“Not everyone…but most people did. He confessed, after all! Whether it was intentional or not, that was the only question…essentially…but it also turned out that someone saw Richard leave the café, out into the alley behind the café…I suppose after he had lit the fire…very early that morning; so in the end he also became a suspect.”

“No!” I exclaimed. “So it was a complete waste of time, what your brother tried to do? He wasn’t able to protect Richard, even after confessing for him? He ruined his own life for nothing?!”

“That’s what I was afraid of,” Amelia conceded. “That was the low point. Josh was miserable when they threatened to charge Richard; that might have been the lowest I’ve ever seen him. And they took advantage of that, the prosecutors did…somehow they found out that my brother would do whatever he could to protect Richard. So they offered him a deal: if he admitted to setting the fire intentionally, they wouldn’t charge Richard, and since Josh himself was only barely an adult—just nineteen with no prior record—they would recommend a lenient sentence…So, Josh took the deal, of course, in an instant…I doubt he even thought about it, or consulted his lawyer…and that was it.”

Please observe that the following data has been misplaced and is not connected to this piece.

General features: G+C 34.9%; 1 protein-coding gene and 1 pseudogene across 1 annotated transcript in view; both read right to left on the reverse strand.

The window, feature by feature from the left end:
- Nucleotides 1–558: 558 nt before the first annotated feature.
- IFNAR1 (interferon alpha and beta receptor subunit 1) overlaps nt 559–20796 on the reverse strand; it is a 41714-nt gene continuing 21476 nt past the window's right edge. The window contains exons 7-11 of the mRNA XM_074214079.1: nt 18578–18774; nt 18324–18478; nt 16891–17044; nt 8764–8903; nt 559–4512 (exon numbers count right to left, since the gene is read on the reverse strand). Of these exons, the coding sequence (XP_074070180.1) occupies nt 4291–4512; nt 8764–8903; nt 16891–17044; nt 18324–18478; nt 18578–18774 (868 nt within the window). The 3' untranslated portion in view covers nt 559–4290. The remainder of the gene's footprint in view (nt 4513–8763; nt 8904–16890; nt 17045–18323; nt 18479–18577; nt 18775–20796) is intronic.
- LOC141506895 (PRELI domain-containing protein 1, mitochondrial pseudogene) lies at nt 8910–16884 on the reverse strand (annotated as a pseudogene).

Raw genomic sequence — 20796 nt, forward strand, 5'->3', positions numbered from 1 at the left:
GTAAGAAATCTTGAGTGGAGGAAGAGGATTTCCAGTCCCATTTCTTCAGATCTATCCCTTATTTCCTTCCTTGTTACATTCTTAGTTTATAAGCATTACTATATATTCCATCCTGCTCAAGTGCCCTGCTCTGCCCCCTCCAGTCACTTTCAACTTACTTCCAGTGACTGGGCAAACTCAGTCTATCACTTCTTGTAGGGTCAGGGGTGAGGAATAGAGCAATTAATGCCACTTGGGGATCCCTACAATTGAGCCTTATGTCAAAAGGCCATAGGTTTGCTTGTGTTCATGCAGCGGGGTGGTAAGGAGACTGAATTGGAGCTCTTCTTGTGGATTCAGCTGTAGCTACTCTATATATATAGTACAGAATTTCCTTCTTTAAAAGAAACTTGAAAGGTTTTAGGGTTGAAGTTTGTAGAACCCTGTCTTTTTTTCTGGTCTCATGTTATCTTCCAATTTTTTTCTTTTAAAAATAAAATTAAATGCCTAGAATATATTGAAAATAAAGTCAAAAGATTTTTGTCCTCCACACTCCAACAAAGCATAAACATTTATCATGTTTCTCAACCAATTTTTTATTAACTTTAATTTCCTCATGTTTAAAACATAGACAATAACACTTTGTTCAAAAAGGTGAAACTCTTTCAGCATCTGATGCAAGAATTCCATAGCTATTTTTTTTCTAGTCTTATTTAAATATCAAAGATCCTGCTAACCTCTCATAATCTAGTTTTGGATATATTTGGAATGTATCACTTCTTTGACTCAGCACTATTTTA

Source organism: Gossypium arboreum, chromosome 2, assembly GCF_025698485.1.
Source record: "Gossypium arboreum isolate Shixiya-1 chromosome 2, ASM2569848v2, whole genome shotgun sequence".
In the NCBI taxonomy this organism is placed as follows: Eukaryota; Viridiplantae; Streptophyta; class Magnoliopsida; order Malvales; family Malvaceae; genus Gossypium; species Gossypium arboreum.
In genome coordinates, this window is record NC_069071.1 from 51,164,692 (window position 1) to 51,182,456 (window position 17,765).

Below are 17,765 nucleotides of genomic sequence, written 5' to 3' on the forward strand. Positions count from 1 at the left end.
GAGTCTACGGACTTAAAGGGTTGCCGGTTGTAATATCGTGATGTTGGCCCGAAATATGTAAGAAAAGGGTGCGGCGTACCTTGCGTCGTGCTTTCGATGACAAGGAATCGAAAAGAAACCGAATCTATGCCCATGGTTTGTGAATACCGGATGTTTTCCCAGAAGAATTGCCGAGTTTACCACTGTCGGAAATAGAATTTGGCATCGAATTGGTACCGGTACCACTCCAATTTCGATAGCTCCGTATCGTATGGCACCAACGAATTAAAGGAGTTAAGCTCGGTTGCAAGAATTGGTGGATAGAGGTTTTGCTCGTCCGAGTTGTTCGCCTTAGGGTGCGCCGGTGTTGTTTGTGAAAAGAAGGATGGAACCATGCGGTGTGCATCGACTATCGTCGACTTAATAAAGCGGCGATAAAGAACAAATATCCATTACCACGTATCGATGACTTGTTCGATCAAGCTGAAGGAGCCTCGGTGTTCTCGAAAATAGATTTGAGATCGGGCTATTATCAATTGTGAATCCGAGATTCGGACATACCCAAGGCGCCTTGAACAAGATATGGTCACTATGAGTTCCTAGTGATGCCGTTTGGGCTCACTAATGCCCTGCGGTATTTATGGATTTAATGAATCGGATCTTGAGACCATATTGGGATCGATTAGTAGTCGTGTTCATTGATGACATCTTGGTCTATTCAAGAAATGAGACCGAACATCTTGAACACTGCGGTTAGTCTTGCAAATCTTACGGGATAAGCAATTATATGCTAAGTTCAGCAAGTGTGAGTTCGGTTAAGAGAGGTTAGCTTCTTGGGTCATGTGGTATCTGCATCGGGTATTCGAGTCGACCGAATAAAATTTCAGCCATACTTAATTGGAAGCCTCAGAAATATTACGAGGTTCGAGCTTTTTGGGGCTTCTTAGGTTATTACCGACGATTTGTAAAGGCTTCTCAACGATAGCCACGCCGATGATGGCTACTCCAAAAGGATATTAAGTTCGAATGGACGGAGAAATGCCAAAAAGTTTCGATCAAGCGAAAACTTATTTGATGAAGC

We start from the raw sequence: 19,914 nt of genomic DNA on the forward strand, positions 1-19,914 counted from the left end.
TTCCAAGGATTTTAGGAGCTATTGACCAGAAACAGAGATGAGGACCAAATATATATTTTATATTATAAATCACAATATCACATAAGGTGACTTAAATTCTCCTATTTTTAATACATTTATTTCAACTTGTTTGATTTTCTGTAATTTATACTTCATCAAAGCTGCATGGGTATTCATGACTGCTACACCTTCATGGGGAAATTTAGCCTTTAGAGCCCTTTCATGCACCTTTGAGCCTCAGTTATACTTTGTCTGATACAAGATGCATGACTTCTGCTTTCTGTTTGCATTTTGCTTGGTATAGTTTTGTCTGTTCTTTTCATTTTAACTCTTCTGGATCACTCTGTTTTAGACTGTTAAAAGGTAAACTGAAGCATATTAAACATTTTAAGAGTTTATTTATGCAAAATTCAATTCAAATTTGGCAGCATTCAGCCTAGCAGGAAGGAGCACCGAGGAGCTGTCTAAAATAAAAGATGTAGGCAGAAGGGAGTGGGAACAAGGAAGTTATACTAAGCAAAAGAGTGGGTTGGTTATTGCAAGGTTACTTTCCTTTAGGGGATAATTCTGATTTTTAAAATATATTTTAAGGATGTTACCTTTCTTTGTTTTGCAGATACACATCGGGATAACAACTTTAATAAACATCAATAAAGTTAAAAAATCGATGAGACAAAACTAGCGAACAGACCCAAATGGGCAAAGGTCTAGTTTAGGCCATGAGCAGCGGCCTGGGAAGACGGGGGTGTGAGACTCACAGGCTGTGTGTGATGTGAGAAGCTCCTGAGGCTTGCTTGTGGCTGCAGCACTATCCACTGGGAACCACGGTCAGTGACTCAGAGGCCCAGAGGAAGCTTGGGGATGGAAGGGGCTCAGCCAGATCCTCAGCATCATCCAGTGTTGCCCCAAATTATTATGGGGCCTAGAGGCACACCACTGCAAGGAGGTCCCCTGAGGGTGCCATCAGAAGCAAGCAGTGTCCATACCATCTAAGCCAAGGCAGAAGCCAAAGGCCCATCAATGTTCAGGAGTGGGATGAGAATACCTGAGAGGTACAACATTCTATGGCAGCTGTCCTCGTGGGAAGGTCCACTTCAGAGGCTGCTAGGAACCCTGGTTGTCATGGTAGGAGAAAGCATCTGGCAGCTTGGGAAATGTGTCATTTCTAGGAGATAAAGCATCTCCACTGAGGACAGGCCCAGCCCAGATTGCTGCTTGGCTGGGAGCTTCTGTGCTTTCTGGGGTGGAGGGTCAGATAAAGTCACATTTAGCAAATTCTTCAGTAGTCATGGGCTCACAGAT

“What did he get?…how long?! And what about Richard, what happened to him after that?!” I asked impatiently and perhaps a little too enthusiastically, being thoroughly engrossed in these events, and hoping to learn more of the details. “I mean, I’m sorry about your brother, any amount of time would be unfair,” I said sincerely, in hopes of ameliorating my previous thoughtless exuberance at her family’s misfortune.

“Oh, Josh went to prison…for three years. Well, he was sentenced to five…but he got parole after three,” Amelia shook her head, and rolled her eyes, sighing, and then shrugged. “Well, it’s over now, thankfully…although I suppose it isn’t really…things like that are never really over, are they?! Everyone has an opinion, and then the hurt feelings…desires for vengeance…making life hell for one another…and no kind of forgiveness, just keeping the wounds open…”